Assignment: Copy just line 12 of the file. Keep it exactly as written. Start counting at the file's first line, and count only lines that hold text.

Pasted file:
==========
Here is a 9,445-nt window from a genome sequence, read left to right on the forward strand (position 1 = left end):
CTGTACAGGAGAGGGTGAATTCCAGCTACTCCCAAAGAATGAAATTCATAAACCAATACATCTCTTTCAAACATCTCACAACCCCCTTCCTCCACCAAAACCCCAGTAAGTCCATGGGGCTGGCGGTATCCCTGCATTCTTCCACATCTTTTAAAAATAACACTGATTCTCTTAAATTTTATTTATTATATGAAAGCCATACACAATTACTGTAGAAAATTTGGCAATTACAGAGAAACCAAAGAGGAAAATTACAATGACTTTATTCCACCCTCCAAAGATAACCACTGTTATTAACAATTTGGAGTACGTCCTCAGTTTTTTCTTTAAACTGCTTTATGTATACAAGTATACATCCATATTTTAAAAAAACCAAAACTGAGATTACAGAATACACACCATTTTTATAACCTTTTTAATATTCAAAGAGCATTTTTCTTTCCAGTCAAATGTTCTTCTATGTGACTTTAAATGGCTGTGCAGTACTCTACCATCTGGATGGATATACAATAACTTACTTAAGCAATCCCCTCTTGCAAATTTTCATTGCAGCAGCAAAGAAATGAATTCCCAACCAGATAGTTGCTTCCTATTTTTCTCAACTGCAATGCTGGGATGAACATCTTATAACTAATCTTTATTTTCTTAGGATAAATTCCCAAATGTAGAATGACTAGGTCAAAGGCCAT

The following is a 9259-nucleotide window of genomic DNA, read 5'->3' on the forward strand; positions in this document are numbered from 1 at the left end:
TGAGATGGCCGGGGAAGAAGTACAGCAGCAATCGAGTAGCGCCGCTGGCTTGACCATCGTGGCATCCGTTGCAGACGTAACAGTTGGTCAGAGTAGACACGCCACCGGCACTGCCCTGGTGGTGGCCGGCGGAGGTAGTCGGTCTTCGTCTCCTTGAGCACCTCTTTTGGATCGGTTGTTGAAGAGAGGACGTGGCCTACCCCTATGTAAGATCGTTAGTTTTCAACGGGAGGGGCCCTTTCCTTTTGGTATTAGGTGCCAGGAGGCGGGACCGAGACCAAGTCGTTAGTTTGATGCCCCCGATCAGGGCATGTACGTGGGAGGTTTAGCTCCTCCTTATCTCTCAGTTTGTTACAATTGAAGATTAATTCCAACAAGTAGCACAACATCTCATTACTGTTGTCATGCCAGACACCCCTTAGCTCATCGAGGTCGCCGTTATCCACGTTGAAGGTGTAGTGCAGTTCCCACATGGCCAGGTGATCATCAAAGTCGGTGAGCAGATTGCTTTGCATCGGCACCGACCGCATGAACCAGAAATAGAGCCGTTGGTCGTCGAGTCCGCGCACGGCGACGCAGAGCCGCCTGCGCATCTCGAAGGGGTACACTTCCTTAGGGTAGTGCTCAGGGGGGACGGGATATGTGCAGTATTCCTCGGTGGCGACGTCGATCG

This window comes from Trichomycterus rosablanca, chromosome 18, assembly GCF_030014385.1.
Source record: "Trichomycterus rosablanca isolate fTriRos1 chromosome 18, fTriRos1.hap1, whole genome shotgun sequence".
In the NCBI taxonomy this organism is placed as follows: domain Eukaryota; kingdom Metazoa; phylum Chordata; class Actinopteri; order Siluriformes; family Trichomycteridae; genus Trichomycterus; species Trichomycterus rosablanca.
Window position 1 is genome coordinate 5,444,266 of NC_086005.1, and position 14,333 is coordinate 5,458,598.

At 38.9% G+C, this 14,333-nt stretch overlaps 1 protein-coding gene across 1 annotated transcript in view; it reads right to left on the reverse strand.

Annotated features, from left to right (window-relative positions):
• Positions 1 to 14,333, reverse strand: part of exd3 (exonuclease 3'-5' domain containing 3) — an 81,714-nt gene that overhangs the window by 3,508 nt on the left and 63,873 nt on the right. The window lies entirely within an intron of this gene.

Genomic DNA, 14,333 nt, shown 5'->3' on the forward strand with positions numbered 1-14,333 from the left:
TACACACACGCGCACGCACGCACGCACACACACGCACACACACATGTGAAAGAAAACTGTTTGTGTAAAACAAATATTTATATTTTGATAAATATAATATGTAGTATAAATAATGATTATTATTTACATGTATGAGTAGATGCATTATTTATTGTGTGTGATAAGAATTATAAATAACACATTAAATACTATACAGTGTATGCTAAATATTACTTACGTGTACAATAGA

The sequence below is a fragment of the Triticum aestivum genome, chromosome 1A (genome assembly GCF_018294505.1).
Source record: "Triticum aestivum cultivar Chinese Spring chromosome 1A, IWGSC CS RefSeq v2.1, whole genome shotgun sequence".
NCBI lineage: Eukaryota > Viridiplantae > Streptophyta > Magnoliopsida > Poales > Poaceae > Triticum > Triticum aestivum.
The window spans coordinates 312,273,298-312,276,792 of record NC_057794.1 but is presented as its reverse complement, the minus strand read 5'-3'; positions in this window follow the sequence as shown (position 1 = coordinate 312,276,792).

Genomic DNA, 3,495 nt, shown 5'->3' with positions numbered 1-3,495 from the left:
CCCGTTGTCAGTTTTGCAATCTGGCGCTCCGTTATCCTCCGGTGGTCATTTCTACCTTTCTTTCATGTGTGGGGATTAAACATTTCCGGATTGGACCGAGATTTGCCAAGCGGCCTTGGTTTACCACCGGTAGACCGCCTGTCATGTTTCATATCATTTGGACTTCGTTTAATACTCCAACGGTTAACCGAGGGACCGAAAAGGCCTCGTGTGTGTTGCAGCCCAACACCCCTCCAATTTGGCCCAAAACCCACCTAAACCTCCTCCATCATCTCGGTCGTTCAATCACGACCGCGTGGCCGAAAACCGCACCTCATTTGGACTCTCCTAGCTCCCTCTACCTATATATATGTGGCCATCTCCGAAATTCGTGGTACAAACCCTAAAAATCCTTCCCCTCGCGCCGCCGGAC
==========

Genomic DNA, 14,333 nt, shown 5'->3' on the forward strand with positions numbered 1-14,333 from the left: